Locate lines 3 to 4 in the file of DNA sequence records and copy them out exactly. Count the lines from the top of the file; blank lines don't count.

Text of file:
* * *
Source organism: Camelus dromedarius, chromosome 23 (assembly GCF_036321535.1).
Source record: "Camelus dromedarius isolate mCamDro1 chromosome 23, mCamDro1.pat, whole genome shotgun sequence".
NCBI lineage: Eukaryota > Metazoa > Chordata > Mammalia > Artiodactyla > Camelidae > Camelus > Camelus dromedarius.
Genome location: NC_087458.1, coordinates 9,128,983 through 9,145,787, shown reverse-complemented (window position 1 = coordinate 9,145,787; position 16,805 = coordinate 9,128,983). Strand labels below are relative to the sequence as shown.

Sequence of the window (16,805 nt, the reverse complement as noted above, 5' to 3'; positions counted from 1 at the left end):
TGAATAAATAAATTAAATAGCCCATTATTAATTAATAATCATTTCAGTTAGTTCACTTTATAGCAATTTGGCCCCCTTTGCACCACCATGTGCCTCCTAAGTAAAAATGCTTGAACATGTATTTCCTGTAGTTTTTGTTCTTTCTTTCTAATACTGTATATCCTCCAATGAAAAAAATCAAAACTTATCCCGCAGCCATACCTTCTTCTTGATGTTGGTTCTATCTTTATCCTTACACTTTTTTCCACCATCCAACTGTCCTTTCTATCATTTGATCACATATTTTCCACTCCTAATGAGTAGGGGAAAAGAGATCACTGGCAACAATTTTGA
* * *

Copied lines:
NCBI lineage: Eukaryota > Metazoa > Chordata > Mammalia > Artiodactyla > Camelidae > Camelus > Camelus dromedarius.
Genome location: NC_087458.1, coordinates 9,128,983 through 9,145,787, shown reverse-complemented (window position 1 = coordinate 9,145,787; position 16,805 = coordinate 9,128,983). Strand labels below are relative to the sequence as shown.